“A subpoena is not a suggestion,” House Oversight and Government Reform Committee Chairman Jason Chaffetz, R-Utah, said at an April 2016 hearing scolding President Obama’s administrator of the White House Office of Information and Regulatory Affairs. “My view of a subpoena is that it means 100 percent. What should Congress not see?”
Chaffetz for the past eight years used high-pressure tactics to gather information from the State Department (after the deaths of four Americans in Benghazi), the Internal Revenue Service (after politicization of applications approval for tax-exempt status), the Secret Service (after lapses in White House fence protections), the Health and Human Services Department (during the Affordable Care Act rollout), the Transportation Security Administration (following claims of whistleblower retaliation), and the Environmental Protection Agency (during the Flint, Mich., water crisis), among others.
This weekend, the conservative first elected in 2008 applied some of the same medicine to the Trump administration.
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During an exclusive TV interview arranged after his surprise mid-May announcement that he will resign on June 30, Chaffetz told Sharyl Attkisson of the Sinclair Broadcast Group’s “Full Measure” that agencies under Trump are even less forthcoming in the transparency department.
Attkisson suggested that Republican control of Congress and the White House “means, you would think, that federal agencies can't stonewall investigations of spending, waste, fraud and abuse.”
Chaffetz’s reply: “The reality is, sadly, I don't see much difference between the Trump administration and the Obama administration. I thought there would be this, these floodgates would open up with all the documents we wanted from the Department of State, the Department of Justice, the Pentagon. In many ways, it's almost worse because we're getting nothing, and that's terribly frustrating and with all due respect, the attorney general has not changed at all. I find him to be worse than what I saw with [Obama Attorney General] Loretta Lynch in terms of releasing documents and making things available. ..and that's not what I expected.”
Chaffetz said that if he were staying on as top watchdog he would continue demanding documents relating to the Hillary Clinton email investigation, IRS “targeting,” and the seven-year-old “Fast and Furious” scandal involving the death of an agent with the Bureau of Alcohol, Tobacco, Firearms and Explosives (the subject of a hearing by his committee earlier this month).
Asked for the agencies’ reasons for stonewalling, Chaffetz said, “If we went to the senior most people, even the president himself, they would be pulling their hair out and they would hate to hear that but within the bowels of the organization, they just seem to circle the wagons and think, "Oh we can just wait you out. We can just wait you out."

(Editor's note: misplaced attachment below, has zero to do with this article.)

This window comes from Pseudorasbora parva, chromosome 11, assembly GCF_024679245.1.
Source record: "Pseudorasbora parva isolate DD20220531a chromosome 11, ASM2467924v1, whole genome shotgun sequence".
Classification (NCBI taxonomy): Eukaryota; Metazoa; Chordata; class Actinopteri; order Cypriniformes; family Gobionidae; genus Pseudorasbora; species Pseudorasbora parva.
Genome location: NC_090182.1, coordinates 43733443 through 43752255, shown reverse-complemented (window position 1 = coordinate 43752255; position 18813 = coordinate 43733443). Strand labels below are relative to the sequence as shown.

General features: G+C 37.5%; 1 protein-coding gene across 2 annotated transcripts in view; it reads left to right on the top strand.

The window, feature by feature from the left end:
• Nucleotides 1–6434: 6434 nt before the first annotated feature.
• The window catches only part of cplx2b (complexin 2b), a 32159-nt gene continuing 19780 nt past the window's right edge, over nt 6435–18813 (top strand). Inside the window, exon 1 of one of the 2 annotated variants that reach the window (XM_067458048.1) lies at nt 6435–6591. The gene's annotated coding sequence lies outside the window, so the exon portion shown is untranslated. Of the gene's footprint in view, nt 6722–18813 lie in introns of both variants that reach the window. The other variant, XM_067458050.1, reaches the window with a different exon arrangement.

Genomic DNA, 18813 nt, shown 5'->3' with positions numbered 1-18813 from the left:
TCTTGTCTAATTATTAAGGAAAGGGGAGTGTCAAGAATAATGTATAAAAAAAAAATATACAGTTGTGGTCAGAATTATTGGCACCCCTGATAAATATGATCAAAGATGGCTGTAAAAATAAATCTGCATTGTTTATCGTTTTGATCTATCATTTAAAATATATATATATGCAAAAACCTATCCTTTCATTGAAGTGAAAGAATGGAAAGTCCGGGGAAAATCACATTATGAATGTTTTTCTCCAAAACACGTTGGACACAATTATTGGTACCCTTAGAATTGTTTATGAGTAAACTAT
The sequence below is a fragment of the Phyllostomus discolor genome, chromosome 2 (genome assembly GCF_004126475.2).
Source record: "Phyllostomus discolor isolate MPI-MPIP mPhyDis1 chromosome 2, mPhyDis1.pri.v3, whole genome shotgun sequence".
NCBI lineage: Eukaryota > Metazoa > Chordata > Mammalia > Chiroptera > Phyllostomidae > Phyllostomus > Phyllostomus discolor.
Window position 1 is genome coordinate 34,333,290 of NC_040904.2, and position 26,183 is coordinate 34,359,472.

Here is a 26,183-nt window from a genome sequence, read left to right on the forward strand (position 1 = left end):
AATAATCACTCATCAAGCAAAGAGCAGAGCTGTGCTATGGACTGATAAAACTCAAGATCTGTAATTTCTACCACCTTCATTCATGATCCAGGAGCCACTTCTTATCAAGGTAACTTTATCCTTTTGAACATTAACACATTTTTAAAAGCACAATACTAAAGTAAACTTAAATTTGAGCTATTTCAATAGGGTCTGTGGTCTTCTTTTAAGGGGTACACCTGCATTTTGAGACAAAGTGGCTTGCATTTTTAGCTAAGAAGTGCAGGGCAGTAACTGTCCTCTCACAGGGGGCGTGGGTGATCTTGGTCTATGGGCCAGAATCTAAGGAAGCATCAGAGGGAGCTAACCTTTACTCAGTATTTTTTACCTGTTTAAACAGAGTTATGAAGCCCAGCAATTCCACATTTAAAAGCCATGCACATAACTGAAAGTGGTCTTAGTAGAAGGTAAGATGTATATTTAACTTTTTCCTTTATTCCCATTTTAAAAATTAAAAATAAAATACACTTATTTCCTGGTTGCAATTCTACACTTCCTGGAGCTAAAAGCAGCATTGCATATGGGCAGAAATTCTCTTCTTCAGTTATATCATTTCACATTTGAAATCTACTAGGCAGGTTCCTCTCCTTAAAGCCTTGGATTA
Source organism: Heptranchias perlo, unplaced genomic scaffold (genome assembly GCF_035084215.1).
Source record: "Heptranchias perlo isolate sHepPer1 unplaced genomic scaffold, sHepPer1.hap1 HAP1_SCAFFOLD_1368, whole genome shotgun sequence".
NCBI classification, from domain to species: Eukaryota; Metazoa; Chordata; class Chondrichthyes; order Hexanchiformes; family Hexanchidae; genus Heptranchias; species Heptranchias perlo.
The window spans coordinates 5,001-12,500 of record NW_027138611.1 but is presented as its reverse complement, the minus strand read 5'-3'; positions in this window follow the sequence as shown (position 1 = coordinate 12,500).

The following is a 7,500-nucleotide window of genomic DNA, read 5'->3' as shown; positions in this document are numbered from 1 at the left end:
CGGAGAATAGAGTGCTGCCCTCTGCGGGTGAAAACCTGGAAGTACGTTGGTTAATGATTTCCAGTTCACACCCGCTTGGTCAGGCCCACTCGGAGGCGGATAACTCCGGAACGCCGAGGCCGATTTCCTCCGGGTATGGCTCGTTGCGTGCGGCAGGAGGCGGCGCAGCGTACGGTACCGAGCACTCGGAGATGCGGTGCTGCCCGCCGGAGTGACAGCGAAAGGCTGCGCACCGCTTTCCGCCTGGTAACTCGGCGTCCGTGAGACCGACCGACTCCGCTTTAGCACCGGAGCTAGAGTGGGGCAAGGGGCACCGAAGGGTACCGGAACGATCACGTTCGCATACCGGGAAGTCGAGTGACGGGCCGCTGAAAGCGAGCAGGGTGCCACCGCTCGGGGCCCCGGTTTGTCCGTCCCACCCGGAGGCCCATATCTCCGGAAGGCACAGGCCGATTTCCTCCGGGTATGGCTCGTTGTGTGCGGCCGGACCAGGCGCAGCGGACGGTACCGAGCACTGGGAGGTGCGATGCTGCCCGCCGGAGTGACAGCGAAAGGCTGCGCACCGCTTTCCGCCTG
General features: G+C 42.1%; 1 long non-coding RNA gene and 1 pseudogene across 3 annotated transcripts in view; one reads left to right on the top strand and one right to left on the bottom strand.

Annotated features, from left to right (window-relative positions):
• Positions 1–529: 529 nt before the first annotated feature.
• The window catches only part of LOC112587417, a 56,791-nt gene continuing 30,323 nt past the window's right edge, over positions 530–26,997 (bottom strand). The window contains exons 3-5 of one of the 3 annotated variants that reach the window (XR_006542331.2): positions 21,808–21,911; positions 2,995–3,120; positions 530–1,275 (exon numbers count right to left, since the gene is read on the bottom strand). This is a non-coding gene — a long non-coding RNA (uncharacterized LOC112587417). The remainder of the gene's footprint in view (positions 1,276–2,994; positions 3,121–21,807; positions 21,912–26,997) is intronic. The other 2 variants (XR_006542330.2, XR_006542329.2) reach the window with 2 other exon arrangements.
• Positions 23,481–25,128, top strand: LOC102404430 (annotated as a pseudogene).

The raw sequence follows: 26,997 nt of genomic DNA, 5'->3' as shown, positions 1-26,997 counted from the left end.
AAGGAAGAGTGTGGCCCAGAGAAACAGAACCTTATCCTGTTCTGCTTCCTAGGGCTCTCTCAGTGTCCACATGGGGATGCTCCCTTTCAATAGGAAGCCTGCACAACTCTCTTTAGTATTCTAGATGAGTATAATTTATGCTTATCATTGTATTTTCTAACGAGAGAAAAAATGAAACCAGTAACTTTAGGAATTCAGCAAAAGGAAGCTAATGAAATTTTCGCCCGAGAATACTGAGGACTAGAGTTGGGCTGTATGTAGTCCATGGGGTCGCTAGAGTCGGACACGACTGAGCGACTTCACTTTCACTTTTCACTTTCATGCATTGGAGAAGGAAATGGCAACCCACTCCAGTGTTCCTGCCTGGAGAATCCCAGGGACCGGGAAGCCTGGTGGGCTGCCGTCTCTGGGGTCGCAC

Chaffetz was asked to explain why the efforts by some House Republicans to impeach IRS Chief John Koskinen have not borne fruit. “You have more than 50 Republicans pleading with President Trump to release him, um, to let him go, fire him. Uh, or at least encourage him to retire,” the oversight chairman said. “No, he's still there. No changes. Nobody was fired. Nobody was prosecuted. Nobody was held accountable. We tried to issue subpoenas, we tried to hold people in contempt and the Obama administration said, no, and the Trump administration came in and did zero. Nothing. Nothing changed.”
Do Republican leaders have an appetite to do the kind of oversight that needs to be done?, Attkisson pressed.
“No,” Chaffetz replied. “I mean the reality is, there aren't very many people that want to play offense. There aren't many people who say, ‘Look, we have a duty and an obligation to fulfill the oversight responsibility that was put in place at the very founding of our country.’ ”
Asked if Congress is broken, Chaffetz said: “Congress doesn't stand up for itself. I think it's, it's really lost its way. They say, ‘Oh, we'll use the power of the purse.’ That doesn't work. First of all, they never do cut funding. Even getting people to come up and testify before Congress, the Obama administration at the end of their term, they got so brazen they stopped sending people up. They just didn't care. And there was no way to enforce that, and until that changes, the legislative branch is going to get weaker and weaker.”
Chaffetz reiterated that his decision to retire is based on a desire to spend more time with family. “I loved being engaged in the fight, but yeah there does, after 9, you know, 8.5, 9 years, get to be a degree of frustration that, ‘Hey, when are we going to get serious about changing these things?’ ” he said. “Because the American people, when I first started, they had Democrats who had the House and Senate and the presidency. And that whole pendulum swung, but I'm telling you, in the first five, six months, I haven't seen any changes. And…that's very frustrating.”